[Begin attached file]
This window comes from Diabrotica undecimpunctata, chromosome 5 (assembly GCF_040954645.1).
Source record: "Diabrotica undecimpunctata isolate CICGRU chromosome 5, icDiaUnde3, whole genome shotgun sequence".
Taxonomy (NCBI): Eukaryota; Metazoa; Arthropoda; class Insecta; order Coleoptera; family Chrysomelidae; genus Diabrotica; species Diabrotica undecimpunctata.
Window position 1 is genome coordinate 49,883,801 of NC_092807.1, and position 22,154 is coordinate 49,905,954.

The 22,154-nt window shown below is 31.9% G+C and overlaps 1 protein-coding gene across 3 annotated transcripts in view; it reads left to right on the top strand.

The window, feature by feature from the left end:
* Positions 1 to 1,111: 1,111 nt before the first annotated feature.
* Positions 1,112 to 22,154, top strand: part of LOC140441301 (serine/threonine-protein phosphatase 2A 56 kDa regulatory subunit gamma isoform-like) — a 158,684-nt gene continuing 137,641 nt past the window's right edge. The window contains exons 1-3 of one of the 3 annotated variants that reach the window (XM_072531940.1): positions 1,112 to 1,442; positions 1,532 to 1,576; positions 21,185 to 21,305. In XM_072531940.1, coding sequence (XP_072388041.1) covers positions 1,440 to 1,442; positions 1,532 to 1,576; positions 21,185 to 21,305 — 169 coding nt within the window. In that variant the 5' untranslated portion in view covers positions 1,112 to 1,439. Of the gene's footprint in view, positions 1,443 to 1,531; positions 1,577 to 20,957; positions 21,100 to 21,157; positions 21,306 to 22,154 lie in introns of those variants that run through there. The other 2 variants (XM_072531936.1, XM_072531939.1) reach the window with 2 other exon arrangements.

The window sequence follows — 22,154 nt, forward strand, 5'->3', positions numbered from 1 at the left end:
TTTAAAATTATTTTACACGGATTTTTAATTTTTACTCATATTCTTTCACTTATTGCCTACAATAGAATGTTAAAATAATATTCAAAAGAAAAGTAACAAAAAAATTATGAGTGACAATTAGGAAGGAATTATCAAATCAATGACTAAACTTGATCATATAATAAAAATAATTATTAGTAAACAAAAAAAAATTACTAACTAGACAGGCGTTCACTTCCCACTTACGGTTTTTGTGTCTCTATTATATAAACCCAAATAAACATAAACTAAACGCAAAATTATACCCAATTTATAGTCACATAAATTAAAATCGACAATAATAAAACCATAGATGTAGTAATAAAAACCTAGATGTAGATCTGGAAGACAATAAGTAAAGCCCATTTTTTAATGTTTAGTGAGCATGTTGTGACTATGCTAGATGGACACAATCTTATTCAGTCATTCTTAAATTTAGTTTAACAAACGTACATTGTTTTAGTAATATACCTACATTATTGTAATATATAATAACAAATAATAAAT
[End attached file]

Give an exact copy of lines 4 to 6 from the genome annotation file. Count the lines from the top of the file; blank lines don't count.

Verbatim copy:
Window position 1 is genome coordinate 49,883,801 of NC_092807.1, and position 22,154 is coordinate 49,905,954.

The 22,154-nt window shown below is 31.9% G+C and overlaps 1 protein-coding gene across 3 annotated transcripts in view; it reads left to right on the top strand.

The window, feature by feature from the left end: